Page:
Burma-Shave was a brand of shaving cream famous for its humorous advertisements during the 1920s (check out the link here to see some examples for yourself). They had a reputation sort of like Geico does today; a company known for doing unconventional commercial advertisements with their own quirky sense of style. Yet perhaps another reason for their success lies not in the content of their ads, but new trends in American life in the 1920s that emphasized more materialistic values of status and wealth. Or as sociologist and economist Thorstein Veblen called conspicuous consumption; spending money on luxurious goods to flaunt the wealth and status of the buyer.
We previously spoke with Forgottonia native Dr. Trenton Ellis about job loss throughout rural America. In this interview Dr. Ellis mentioned factors like technology, globalization, and the lack of economic diversity as contributing to job loss. Since our talk with Dr. Ellis was so rich in material and we didn’t want to depress you by only discussing problems, we split our discussion in two parts. In this 2nd edition, we address plans of action and ask 2 essential questions; What can we do about factors impacting job loss and What interferes with progress in rural America?
While Dr. Ellis admits there’s no quick fix, the wisdom he offers comes not just from his academic background, but his personal experience growing up in rural America.
A recent podcast on NPR Ted Radio Hour asked the question ¨What are the 5 biggest problems in the world?¨ (you can listen to the podcast here or search ¨Ted Radio Hour¨ on iTunes or wherever you listen to podcasts). Let’s take a closer look and then ask the question ¨What are the 5 biggest problems facing Rural America?¨
The following is a portion of the transcript from our interview with Tim Kasser about value pollution.
On this edition we return to our conversation with Dr. Tim Kasser, a psychology professor at Knox College who is no stranger to rural living. We were extremely fortunate to speak with Dr. Kasser, he is the well-known author of a 2002 book called ¨The High Price of Materialism¨ which explores the undesirable effects that living in a consumerist culture has. He´s also featured in Andrew Morgan´s 2015 documentary ¨The True Cost¨ which examines consumerism and the mass media; this film and 2011s ¨Happy¨ are both featured on Netflix and I highly recommend you watch immediately.
Dr. Kasser spoke with us about a topic he is very passionate, one that we´ll refer to as value pollution. He’s studied value pollution for over 20 years and finds, among other things, that there are some very harmful effects advertising in particular has on children. While this may not seem like an issue unique to rural Americans, perhaps rural areas are better equipped to deal with this problem due to our ability to organize and come together. Our essential questions today are why should we ban advertisements in schools and what would alternative, intrinsically-driven ads look like? We will do our best to tackle this important, eye opening topic and more on this edition of Forgottonia.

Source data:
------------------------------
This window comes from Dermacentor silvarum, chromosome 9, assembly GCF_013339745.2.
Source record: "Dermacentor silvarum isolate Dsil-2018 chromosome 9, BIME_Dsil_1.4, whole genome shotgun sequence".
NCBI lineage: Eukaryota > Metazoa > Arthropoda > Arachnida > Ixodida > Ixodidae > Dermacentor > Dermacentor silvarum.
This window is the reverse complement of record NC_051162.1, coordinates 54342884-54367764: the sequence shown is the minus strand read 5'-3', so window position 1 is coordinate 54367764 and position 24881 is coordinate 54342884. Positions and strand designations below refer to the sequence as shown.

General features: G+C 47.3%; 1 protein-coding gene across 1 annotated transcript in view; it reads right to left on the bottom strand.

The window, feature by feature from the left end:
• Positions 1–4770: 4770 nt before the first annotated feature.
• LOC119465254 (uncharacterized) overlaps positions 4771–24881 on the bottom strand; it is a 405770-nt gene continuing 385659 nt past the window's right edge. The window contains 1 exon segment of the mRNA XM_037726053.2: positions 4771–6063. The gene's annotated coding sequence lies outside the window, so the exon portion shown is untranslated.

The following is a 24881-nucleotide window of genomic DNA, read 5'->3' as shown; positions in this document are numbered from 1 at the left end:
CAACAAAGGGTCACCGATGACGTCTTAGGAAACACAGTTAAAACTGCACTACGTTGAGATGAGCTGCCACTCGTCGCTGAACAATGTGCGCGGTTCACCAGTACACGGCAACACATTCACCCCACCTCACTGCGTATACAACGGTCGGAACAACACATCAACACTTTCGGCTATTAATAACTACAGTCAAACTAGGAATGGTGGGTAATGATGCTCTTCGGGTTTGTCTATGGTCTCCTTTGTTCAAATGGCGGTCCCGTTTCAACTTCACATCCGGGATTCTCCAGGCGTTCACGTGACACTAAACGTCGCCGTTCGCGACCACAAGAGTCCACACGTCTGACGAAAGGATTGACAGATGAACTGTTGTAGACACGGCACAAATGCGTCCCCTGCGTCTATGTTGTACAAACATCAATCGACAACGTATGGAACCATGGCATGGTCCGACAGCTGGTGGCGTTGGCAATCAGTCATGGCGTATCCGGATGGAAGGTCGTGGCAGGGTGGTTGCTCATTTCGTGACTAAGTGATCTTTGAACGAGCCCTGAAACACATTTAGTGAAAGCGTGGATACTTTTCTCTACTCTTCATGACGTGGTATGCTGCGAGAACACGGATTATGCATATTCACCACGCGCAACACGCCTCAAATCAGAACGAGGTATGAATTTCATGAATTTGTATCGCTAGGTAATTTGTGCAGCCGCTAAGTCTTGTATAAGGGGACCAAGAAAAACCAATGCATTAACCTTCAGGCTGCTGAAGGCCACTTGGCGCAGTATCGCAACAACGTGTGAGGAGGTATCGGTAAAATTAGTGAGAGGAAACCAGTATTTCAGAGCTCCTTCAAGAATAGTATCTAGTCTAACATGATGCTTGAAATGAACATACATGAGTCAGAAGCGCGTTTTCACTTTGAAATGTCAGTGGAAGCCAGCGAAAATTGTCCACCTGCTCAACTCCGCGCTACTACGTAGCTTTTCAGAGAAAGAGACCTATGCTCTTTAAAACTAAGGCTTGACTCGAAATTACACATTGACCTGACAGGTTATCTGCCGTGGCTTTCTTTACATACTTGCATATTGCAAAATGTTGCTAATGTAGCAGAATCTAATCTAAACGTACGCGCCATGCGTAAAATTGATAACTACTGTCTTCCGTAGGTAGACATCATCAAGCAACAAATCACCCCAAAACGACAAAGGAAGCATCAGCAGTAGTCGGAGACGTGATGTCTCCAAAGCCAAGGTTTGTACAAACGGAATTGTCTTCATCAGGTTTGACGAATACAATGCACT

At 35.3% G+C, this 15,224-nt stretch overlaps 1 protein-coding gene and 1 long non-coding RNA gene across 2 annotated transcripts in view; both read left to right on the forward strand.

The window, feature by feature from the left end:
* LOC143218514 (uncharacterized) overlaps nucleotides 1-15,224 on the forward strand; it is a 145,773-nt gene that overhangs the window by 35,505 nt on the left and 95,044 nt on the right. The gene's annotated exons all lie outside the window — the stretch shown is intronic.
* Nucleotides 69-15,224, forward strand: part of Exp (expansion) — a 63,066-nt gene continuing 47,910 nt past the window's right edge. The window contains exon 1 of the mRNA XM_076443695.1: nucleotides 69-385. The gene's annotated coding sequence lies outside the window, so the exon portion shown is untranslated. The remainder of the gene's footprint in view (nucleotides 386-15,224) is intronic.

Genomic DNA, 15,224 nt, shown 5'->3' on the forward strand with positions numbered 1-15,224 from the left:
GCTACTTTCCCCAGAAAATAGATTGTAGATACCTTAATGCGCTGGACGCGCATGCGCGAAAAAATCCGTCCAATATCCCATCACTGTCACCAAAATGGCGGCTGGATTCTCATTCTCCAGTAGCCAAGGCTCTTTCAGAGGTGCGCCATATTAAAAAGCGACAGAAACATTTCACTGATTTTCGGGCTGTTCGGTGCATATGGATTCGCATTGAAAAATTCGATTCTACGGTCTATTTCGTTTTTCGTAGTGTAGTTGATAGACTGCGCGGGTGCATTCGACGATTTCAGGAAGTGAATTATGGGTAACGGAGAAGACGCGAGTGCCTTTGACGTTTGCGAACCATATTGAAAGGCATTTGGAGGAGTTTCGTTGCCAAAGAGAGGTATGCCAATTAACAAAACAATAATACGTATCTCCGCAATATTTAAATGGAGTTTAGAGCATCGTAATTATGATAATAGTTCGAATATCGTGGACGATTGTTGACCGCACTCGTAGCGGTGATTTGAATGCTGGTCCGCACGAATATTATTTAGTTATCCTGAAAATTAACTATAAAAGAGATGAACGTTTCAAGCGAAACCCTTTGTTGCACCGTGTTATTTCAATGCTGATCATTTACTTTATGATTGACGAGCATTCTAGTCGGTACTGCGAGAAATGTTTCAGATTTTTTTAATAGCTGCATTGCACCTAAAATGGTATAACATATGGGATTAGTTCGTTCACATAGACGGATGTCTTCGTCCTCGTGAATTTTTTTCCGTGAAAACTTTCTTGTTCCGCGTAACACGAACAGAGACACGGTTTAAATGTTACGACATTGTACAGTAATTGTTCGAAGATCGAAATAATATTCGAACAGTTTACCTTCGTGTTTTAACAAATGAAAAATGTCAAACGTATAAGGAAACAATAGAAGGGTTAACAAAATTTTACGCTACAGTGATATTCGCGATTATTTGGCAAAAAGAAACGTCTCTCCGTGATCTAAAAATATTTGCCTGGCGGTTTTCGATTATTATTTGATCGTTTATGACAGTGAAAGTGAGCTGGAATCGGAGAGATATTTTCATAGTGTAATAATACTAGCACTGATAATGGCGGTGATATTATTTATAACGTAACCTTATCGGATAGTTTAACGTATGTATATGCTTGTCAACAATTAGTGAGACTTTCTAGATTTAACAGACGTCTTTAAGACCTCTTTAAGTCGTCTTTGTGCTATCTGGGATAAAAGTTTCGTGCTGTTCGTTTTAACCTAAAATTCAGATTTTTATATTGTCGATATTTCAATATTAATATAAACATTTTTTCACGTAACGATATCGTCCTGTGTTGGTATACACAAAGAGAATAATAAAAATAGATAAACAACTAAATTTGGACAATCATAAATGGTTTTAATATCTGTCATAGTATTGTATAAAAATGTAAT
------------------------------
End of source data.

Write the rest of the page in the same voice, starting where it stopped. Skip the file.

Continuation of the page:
We’ve explored a number of topics revolving around social problems we face in rural America, but just because we’re studying problems in rural America doesn’t mean everyone is miserable. Rural places are awesome places to live and there’s endless amounts of great things going on. But here´s our essential question today – can one make the case that you are happier living in a small town than anywhere else? To find out, we were very fortunate to discuss this topic with author & Knox College psychology professor, Tim Kasser. Dr. Kasser is well-known for his research on happiness which he’s conducted over the past 20 years. He is the author of several book such as 2002s¨The High Price of Materialism¨ and has been featured in documentary films like 2011s ¨Happy¨ which explored reasons why even though the US has the largest economy, we rank just 23rd in happiest nations throughout the world.
From January 2016 to January 2017, the region known as Forgottonia lost approximately 2,775 jobs. To learn why, we sat down with Dr. Trenton Ellis, a rural sociologist from Black Hills St. University. Although he lives in Spearfish, South Dakota, Ellis is a native of Forgottonia growing up in Canton, IL and graduating from Spoon River College in 2005. After SRC, Ellis completed undergraduate and master’s degrees from Western Illinois University in Macomb. In 2009 he matriculated to South Dakota State University’s Department of Sociology and Rural Studies where he graduated with a PhD in sociology in 2015. In 2016 he was awarded an outstanding Teaching Award at BHSU.
The following is an excerpt from our interview with Dr. Ellis.